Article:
In Chicago, TIF Revenues Soaring

The city of Chicago could be in line for a giant windfall of tax revenue, just in time to face down a $700 million budget gap.

A new report from the county clerk’s office could be manna from the sky. But some observers say if it sounds too good to be true, that’s because it is.

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Chicago took in $841 million in tax increment financing, or TIF, revenue in 2018, according to a new analysis by the office of Cook County Clerk Karen Yarbrough.

That’s about $180 million more than the previous year. Reassessed property values have meant higher tax assessments for wealthier homeowners, and, in turn, more money for TIF funds.

Tax increment financing is a controversial, often misunderstood economic tool the city has at its disposal. Here’s how it works: The city designates a TIF district and then freezes all of the property tax revenues within that district for 23 years. Any incremental increase in property values or new construction (which results in new taxes) goes into the TIF fund. The collected money is designated for public or economic development projects. It’s been described in the past as a slush fund controlled by the mayor.

Yarbrough’s comprehensive analysis of the city and county’s TIFs was released Wednesday.

Document: Read the reportDocument: Read the report “It’s the good, the bad, and the ugly,” Yarbrough said. “I think they use it like a piggy bank, in that they know the money’s there, and they may use it for any number of things. Those of you that live in or near a TIF, you should pay attention to your village mothers and fathers as to how the money’s being used.”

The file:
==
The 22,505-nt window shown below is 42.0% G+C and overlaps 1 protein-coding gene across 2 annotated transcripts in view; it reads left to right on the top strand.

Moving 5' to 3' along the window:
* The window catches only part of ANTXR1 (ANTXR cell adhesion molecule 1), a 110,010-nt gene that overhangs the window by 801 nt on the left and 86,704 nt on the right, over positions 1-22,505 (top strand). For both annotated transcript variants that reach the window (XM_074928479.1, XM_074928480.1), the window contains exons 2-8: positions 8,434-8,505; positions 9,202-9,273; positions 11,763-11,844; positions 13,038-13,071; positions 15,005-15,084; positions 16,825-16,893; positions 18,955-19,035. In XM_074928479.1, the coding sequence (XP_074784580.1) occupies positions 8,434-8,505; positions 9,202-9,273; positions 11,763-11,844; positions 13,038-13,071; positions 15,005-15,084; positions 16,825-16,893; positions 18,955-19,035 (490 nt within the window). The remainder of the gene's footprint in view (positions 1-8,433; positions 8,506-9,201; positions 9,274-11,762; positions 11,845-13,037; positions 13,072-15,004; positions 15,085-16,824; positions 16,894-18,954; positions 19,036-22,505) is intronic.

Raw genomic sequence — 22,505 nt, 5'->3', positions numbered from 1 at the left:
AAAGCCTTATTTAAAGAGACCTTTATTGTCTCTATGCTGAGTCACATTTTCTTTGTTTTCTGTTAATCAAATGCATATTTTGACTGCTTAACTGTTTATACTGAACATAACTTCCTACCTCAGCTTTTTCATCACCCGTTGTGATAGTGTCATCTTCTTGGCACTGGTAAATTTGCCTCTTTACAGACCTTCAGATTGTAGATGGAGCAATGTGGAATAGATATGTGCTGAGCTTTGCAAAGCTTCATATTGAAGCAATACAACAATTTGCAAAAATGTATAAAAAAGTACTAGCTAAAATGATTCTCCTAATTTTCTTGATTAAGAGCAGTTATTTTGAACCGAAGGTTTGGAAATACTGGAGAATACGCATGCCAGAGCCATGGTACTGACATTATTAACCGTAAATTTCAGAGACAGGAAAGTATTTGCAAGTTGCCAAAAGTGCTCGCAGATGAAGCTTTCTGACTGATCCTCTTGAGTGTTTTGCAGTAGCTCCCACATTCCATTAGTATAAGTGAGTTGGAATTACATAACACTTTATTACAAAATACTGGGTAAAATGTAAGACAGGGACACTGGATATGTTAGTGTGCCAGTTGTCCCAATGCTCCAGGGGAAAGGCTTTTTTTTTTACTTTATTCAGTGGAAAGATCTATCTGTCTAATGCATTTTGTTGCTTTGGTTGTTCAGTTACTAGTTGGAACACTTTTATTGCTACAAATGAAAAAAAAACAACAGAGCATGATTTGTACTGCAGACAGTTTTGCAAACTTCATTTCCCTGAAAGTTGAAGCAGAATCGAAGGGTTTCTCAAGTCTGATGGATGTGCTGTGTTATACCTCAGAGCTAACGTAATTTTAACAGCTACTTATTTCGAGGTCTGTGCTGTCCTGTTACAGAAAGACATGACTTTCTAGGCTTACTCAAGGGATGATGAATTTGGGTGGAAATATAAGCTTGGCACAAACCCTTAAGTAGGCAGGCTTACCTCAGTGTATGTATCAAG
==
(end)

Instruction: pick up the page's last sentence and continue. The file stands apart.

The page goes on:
Some of the TIF revenue collected last year could go toward the city’s budget gap. The city can declare a TIF surplus, meaning it has more money in those funds than it needs. Former Mayor Rahm Emanuel declared a surplus most years. The rub is that money has to be returned to all of the county taxing bodes and only a portion of that goes to the city.

“It’s in the tens of millions of dollars for city budget through the surplus method,” said Laurence Msall, president of the Civic Federation. “Closing the TIFs would be potentially hundreds of millions, but you’d have to look to see that work in TIFs that are set to expire is done and you don’t need that revenue for other purposes.”

Chicago Mayor Lori Lightfoot and many progressive aldermen campaigned on severely curtailing TIFs – if not getting rid of them altogether.

In fact, one activist from the nonprofit Civic Lab has been campaigning for years to get rid of TIFs, saying they steal money that could go toward blighted neighborhoods.

“For those folks in struggling communities like Lawndale, and places that have been suffering, TIFs will never help you,” said Tom Tresser, who wrote a book called “Chicago is Not Broke.” “They handcuff the money where there’s already prosperity.”

The city’s richest TIF district is on the North Side, a transit TIF signed into law by Emanuel three years ago exclusively for construction work on the CTA’s Red and Purple lines. It has brought in $115 million, but half of that is going to Chicago Public Schools – that’s money the school system is getting above and beyond the property tax levy.

Meanwhile suburban Cook County saw $339 million in TIF revenue – that’s a decrease from the year before.

And finally: two giant new city TIFs districts just went online, one for Lincoln Yards, and one for the 78 in the South loop that could be worth more than $2 billion.

Follow Paris Schutz on Twitter: @paschutz

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